A few months ago the UK knitting magazine Yarn Forward published a series of patterns for mystery blankets squares, 6 each month, which were shown only as charts or written instructions, with no pictures of how the finished squares would look. I thought this would be a good project for me as the mixture of lace, cables, colourwork, beading and textured squares would mean a lot of variety within the project, allowing the knitter to end up with relatively large finished object without too much boredom. As each square was to be 8Ã—8â€³ in size, it was quite easy to see that there was a large scope for making your own additional squares. I picked my colour palette (various browns and creams, and a pale turquoise) and cast on for my first squares toward making a large project.
I always like to have a blanket for comfort, so I decided to make this as a treat for myself, but soon my knitting had to be put aside for a while after the death of my beloved grandfather at the age of 97. I could not knit for a while, because my time knitting is a time when I can afford myself time to think, and to contemplate, and I could not bare to have that quiet reflective time when I was grieving.
When the occasion of the funeral had passed I slowly picked up my needles for time to time and dabbled in a square. Knitting became a comfort, as I hoped my blanket would be, but the thing I needed comforting from most was the loss my family had recently suffered.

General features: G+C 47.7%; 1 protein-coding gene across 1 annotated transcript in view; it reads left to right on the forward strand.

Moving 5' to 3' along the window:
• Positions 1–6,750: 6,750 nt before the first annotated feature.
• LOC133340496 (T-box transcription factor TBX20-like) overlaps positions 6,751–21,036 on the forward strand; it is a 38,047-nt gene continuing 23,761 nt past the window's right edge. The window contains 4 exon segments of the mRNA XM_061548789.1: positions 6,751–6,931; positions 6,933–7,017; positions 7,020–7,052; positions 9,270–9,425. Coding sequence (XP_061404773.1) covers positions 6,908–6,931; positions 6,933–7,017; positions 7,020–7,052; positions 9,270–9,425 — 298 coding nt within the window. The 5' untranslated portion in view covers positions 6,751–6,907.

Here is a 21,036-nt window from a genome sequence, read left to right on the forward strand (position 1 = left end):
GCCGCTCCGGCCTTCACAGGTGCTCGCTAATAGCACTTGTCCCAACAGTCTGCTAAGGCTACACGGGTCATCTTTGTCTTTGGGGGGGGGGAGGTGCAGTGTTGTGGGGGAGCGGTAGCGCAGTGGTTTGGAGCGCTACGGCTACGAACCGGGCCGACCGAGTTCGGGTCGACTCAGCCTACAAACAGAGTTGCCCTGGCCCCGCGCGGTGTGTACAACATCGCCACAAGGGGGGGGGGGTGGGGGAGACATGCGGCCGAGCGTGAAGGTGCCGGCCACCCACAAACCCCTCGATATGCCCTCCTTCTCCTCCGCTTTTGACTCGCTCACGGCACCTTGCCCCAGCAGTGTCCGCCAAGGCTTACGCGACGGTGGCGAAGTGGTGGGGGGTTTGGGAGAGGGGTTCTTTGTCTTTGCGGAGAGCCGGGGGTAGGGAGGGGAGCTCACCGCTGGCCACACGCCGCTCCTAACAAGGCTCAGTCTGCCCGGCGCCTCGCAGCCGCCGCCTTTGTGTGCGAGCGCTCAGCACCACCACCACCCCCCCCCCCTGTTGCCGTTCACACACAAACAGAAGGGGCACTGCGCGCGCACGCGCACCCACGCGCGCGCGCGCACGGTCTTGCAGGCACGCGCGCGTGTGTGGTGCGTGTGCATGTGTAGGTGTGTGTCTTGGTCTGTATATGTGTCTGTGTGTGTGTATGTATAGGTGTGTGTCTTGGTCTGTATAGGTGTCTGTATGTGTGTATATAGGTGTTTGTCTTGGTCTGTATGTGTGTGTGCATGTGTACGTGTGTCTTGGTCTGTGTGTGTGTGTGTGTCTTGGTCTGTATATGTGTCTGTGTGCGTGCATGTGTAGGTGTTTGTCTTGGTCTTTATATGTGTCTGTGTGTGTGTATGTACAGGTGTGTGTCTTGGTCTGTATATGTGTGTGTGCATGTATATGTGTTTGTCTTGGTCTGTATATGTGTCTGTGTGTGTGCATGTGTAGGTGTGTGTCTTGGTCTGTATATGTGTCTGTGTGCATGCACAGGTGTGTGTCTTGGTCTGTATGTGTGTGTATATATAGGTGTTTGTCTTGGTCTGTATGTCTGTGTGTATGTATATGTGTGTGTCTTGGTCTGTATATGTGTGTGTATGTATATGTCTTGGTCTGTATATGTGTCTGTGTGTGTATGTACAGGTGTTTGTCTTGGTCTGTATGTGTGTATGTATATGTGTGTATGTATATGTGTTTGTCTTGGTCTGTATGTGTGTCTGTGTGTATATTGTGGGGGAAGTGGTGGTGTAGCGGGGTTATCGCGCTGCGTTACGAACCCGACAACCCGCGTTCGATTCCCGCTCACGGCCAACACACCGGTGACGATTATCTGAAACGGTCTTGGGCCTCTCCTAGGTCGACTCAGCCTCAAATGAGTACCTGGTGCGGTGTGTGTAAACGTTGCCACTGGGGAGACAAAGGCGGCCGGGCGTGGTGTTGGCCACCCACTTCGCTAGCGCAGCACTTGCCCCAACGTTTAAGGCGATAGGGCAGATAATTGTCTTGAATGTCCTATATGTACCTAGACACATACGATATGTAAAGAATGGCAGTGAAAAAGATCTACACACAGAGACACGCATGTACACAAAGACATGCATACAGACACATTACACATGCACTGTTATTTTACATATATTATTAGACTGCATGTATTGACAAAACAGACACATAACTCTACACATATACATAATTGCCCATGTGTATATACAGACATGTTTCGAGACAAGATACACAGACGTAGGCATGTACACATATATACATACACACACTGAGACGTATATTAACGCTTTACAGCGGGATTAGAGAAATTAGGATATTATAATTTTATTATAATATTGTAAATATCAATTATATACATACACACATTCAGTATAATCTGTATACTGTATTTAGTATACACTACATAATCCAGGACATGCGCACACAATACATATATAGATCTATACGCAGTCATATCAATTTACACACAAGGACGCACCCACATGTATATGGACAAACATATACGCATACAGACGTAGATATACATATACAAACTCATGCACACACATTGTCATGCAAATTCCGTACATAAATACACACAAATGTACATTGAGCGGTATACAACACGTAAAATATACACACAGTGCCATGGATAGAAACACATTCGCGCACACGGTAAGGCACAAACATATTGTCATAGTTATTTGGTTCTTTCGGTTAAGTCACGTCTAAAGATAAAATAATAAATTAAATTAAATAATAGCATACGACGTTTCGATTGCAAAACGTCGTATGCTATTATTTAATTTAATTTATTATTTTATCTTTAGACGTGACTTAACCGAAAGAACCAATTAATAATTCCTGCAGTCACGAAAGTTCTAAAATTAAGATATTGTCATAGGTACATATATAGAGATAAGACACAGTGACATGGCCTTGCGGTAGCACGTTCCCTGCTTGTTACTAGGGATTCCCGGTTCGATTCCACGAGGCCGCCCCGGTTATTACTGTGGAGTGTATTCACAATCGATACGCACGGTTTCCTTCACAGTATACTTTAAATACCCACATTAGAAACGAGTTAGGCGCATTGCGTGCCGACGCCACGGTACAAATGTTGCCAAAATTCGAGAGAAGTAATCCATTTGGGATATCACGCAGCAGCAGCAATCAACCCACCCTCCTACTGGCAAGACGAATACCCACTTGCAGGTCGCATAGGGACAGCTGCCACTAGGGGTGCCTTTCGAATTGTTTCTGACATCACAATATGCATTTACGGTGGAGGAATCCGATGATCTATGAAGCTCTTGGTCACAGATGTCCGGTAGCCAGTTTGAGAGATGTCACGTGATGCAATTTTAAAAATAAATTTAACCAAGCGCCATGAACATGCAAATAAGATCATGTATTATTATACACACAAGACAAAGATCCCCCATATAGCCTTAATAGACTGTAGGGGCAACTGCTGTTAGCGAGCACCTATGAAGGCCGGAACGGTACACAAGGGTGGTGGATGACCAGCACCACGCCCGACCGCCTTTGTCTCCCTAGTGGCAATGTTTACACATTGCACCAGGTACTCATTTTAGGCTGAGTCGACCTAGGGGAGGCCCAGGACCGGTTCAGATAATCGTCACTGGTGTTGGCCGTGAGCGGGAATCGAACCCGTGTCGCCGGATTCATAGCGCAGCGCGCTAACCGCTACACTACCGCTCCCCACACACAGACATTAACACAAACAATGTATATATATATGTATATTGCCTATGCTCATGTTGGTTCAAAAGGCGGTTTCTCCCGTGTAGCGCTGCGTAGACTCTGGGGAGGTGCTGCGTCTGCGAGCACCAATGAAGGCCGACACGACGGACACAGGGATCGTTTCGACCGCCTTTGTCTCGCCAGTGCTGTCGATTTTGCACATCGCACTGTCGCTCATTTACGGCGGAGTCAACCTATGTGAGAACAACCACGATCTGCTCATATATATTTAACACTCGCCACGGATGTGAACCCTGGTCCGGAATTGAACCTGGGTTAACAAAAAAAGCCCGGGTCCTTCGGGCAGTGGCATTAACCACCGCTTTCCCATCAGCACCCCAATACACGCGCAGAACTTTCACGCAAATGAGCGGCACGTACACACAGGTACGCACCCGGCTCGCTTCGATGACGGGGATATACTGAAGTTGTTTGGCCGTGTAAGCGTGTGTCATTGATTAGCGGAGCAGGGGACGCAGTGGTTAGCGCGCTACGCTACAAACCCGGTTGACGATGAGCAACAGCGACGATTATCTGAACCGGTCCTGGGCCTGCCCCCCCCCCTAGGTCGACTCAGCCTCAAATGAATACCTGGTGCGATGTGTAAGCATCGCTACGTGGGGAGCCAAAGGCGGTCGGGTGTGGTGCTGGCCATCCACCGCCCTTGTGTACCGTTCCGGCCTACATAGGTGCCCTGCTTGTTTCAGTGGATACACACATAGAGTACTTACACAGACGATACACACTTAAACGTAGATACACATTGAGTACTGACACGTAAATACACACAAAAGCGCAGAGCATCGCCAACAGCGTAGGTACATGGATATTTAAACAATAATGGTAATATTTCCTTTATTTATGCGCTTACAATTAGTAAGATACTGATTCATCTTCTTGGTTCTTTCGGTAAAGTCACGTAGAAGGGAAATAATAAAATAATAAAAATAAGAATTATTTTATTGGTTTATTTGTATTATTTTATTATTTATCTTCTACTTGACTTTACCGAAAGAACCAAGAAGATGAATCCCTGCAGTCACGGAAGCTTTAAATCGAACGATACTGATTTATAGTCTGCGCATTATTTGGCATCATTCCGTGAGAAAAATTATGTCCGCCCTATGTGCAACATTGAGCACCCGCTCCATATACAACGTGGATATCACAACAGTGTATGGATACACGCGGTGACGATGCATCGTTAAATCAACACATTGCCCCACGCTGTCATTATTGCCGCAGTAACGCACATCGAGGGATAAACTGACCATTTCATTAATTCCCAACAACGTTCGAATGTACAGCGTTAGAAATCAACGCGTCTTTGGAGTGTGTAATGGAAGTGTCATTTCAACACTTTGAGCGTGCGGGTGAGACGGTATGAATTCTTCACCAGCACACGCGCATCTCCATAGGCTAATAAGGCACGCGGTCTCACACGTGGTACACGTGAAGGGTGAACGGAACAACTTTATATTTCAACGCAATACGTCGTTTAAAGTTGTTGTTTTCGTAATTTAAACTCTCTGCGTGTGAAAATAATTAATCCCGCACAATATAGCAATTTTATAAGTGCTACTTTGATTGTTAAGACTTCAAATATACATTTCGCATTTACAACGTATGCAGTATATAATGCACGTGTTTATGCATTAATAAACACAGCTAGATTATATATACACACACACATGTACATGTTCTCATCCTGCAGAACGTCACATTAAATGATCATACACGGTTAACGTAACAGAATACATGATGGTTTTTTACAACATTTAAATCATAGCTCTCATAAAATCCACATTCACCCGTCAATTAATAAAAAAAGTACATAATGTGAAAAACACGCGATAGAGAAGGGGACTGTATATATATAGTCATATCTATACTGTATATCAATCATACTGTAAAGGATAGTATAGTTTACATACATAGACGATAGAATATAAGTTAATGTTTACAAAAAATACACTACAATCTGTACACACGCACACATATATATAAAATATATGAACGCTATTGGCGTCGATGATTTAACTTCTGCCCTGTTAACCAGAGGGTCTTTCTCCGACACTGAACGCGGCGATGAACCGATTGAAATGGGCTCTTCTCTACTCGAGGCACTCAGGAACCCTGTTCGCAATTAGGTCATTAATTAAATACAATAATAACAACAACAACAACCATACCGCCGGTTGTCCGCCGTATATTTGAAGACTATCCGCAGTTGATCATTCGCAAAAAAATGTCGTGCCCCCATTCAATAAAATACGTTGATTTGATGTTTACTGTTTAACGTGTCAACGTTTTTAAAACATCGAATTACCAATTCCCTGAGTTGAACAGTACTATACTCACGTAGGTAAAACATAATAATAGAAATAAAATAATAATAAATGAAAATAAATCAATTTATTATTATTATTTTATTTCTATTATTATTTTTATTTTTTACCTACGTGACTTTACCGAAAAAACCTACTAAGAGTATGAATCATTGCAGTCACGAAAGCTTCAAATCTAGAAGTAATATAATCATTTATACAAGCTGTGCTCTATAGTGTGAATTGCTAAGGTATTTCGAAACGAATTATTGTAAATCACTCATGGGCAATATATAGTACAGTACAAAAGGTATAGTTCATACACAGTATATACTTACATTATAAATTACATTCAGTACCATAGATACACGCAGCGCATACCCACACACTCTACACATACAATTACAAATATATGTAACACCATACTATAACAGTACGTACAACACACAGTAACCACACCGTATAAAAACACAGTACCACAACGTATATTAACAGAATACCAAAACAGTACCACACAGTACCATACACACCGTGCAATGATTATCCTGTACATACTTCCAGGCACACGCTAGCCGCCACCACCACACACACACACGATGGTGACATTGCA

I started to think of how I would like to knit a square in memory of my grandad, and how I would like it to symbolise what I loved about him. He was my father figure, mentor, teacher and greatest supporter. When I was young heâ€™d take me anywhere I wanted to go â€“ to the park, to the museum, to ride my bike. Heâ€™d fix the punctures in my tyres as well as the graze on my knee. One of the thing heâ€™d love to do most was to go out and watch wild birds. He bought a heavy old pair of binoculars and weâ€™d walk through fields, parks, woodlands â€“ wherever we could find them. Heâ€™d explain about their songs, their migration paths, and weâ€™d sketch them as he whistled their tunes back to them.
One of his favourite British wild birds was the bluetit, and I thought that this would make a fitting tribute to my beautiful grandfather. Iâ€™d already picked out my colour palette for the blanket, so some artistic license had to be taken with the colours, but as my box of crayons was always missing a few colours and we used what we could to make our sketches, I didnâ€™t think heâ€™d mind.
I think heâ€™d have loved this design if he was still alive, but I also think heâ€™d like me to have shared it, because heâ€™d always want more of his feathered friends in the world.
A larger version of the chart can be viewed here. Extra plain rows can be added to the top or bottom of the chart if you wish to knit it into a square.